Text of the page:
ERIC Number: ED051619
Record Type: RIE
Publication Date: 1971
Reference Count: N/A
Hansels and Gretels: Studies of Children in Institutions for the Mentally Retarded.
Braginsky, Dorothea D.; Braginsky, Benjamin M.
Data from research with mildly mentally retarded children conducted in state training schools contradicts prevalent conceptions and theories of mental retardation and supports a new way of conceptualizing retardation, in which retardates are not seen as qualitatively different from others nor as defective or less than human organisms. Investigated were retardates' effectiveness in interpersonal manipulation, adaptation to their environment, family background and reasons for institutionalization, and attitudes toward retardation as compared to those of the staff. Results show the retardates to be adept, rational, sensitive, resourceful, and intelligent human beings, able to carry out subtle manipulative strategies, control and exploit their somewhat hostile environment, and maintain their belief that they were not particularly stupid or different even in the face of the staff's opposite views. Children were often institutionalized for reasons of rejection or family disintegration. It is concluded that mental retardation is a sociopolitical rather than psychological construct, stigmatizing victims of social events who are not psychologically different from other persons. Theoretical and treatment implications emphasize need to establish cooperative retreats free from the myth of mental deficiency. (KW)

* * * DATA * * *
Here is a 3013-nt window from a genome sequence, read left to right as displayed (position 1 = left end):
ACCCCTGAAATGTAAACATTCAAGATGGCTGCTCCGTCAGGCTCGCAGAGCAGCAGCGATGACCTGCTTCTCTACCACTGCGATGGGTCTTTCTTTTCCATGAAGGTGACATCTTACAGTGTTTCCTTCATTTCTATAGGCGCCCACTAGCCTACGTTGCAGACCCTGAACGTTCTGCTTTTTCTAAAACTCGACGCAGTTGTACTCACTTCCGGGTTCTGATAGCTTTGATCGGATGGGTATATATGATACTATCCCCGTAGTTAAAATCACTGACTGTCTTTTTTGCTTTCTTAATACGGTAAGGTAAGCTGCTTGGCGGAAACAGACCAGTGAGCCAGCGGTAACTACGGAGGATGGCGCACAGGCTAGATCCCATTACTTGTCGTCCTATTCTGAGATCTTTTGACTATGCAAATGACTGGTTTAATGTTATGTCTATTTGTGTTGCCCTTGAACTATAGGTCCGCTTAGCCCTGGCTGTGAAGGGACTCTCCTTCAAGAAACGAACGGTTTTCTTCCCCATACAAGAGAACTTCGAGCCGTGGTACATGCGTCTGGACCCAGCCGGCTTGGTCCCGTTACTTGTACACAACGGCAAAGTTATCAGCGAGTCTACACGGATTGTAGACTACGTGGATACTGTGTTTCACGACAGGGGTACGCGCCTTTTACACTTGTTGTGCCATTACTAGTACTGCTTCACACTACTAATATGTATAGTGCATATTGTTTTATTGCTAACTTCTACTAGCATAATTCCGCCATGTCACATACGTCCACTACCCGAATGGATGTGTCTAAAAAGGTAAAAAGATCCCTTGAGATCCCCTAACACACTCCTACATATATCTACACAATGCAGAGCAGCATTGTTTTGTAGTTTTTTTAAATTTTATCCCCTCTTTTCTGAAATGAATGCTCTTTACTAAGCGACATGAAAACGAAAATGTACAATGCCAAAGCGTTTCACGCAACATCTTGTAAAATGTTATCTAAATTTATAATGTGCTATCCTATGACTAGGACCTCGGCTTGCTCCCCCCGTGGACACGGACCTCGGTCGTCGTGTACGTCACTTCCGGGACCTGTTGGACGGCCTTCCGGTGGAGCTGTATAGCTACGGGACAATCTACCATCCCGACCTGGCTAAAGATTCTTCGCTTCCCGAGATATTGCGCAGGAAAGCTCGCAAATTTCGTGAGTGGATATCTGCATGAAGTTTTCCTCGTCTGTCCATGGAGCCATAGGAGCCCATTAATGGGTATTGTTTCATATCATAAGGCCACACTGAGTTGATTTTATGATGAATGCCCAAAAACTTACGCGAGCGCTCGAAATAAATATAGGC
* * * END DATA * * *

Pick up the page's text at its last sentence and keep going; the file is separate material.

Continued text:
Descriptors: Attitudes, Exceptional Child Research, Family Characteristics, Institutionalized Persons, Interpersonal Competence, Mental Retardation, Mild Mental Retardation, Psychological Characteristics, Self Concept, Theories
Holt, Rinehart and Winston, Inc., 383 Madison Avenue, New York, New York 10017 ($6.95)
Publication Type: N/A
Education Level: N/A
Authoring Institution: N/A